On some of our parts, prior to induction silver braze, we tack weld the parts to be brazed. The parts are fixtured during the tack weld to hold dimensions and/or position. Unfortunately, this creates some brazing problems. The tack welds create localized oxidation spots that act essentially as stop-off to braze flow. Consequently, we get very poor braze flow around the tacks. This has led to leaks in pressurized braze joints. Have you seen this? What can be done to correct this?

Yes, I've also seen this a number of times in the field at different brazing shops where they used heavy tack welds to hold parts together for brazing. I wondered why their furnace-brazing process did not clean up all the oxidation that resulted from the welding process. Many of those parts leaked pressure as a result. The same results would occur to any parts that were induction brazed or torch brazed.  

First of all, please understand that the brazing process will not overcome the contamination problems resulting from poor practice in assembling the parts for braze. Regular brazing processes – with or without flux – are not effective at “deep-cleaning” inside a braze-joint after it has been assembled and thus cannot remove surface oxidation buried deep inside a joint, as is the case with oxidized tack welds.

It must begin with changing the welding process used for fixturing the parts. Standard tack-welding processes must be changed so as to provide only the tiniest possible tack, with no visible oxidation around the welds.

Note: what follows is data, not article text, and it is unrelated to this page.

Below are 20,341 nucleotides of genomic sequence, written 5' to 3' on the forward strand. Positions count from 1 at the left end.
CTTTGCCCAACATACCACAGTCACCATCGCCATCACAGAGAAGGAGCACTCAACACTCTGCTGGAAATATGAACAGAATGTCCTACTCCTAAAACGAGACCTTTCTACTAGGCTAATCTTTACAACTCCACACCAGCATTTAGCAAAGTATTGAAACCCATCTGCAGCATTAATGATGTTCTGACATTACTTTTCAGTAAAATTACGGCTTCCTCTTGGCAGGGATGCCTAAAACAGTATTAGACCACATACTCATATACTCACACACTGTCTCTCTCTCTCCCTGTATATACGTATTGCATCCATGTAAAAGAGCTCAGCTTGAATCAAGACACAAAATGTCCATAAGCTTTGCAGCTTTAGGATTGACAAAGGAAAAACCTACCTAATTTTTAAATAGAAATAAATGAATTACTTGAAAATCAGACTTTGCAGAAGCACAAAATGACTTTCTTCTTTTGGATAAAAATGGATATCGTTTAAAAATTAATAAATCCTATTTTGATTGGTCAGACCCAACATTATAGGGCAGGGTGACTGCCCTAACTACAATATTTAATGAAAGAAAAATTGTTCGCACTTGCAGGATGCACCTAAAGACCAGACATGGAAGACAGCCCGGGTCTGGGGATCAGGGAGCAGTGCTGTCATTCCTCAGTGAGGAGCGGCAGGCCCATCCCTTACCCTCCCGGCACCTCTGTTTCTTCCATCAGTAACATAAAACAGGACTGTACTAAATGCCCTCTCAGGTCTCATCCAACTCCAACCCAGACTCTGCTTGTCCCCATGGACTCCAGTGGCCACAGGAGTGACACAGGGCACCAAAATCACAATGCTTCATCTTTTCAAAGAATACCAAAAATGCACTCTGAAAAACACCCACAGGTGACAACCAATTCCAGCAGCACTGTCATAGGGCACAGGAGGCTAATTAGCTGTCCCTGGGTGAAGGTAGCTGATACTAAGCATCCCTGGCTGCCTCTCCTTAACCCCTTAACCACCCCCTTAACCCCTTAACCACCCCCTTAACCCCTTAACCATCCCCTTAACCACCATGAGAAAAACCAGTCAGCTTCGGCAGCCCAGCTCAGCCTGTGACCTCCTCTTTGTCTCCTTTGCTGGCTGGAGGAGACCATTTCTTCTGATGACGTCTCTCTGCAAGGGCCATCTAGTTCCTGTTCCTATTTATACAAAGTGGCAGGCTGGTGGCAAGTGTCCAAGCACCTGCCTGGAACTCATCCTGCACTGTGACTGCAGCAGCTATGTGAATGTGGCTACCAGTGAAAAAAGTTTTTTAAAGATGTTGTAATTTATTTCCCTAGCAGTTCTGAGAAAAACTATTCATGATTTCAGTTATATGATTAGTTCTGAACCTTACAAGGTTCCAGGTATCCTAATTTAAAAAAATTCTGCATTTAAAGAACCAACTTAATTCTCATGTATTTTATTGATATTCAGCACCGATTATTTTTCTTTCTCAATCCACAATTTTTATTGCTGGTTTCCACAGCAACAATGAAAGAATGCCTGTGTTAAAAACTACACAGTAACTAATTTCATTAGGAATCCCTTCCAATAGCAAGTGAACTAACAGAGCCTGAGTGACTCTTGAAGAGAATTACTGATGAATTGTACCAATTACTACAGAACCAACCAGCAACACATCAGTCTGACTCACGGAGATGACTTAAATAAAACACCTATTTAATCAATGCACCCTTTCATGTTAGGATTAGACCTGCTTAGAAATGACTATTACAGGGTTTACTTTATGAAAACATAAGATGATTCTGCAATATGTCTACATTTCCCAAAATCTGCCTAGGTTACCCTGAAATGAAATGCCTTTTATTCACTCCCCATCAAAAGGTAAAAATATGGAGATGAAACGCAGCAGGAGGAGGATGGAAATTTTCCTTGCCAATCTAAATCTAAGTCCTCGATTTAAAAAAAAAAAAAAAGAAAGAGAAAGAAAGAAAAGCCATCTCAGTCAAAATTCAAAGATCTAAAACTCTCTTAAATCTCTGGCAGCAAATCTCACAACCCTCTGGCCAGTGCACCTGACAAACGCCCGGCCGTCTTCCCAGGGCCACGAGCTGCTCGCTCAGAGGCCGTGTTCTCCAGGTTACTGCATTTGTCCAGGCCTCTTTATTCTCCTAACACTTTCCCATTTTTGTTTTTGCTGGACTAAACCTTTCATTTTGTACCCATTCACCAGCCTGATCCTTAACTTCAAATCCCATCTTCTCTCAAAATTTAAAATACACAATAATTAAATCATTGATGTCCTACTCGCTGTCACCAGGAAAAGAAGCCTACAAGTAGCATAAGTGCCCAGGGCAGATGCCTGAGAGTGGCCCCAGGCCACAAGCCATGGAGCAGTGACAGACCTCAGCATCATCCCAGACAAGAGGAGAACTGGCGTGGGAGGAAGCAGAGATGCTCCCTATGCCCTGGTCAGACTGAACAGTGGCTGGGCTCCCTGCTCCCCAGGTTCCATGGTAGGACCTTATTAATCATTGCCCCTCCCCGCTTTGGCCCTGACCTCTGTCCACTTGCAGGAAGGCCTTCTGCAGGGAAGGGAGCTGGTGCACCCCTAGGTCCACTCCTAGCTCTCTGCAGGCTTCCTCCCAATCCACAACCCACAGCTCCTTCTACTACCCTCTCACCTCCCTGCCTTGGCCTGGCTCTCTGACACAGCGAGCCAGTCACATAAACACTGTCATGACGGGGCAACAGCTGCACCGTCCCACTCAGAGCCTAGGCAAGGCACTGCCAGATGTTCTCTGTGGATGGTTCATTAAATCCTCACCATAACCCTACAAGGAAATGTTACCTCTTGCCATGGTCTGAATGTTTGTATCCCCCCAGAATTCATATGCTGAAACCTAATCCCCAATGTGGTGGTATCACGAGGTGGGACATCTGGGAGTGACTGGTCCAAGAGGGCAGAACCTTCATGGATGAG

It is very important that only clean parts go into the various brazing processes, and those parts must be free from any trapped welding oxidation. Remember, the tack weld is just a very temporary means of holding the parts gently together until the part is brazed. It is the braze itself that will give the part the robust strength and leak-tightness that it needs to survive end-use service conditions. At that point, the tack welds are no longer needed.

Too many welders make tack welds that are designed to be the sole means of keeping the parts together for the life of the part in service. The welds are big and bold, and they therefore exhibit lots of oxides around them. Someone has to explain to them, and teach them, the difference.  

Folks erroneously think, "Oh, don't worry about that. The furnace atmosphere will clean that up." Wrong! Oxidation inside a braze joint (such as you have) will NOT be cleaned up in a furnace any more than they are being cleaned up now by flux that is trying to reach that spot during your current process. The key, once again, is to get the welders to STOP making large, oxidized tack welds.

An interesting alternative is to use some of the readily available small, hand-held capacitive-discharge spot welders to lightly tack parts together for brazing. These small spot-welders are ideal for brazing prep in many different applications.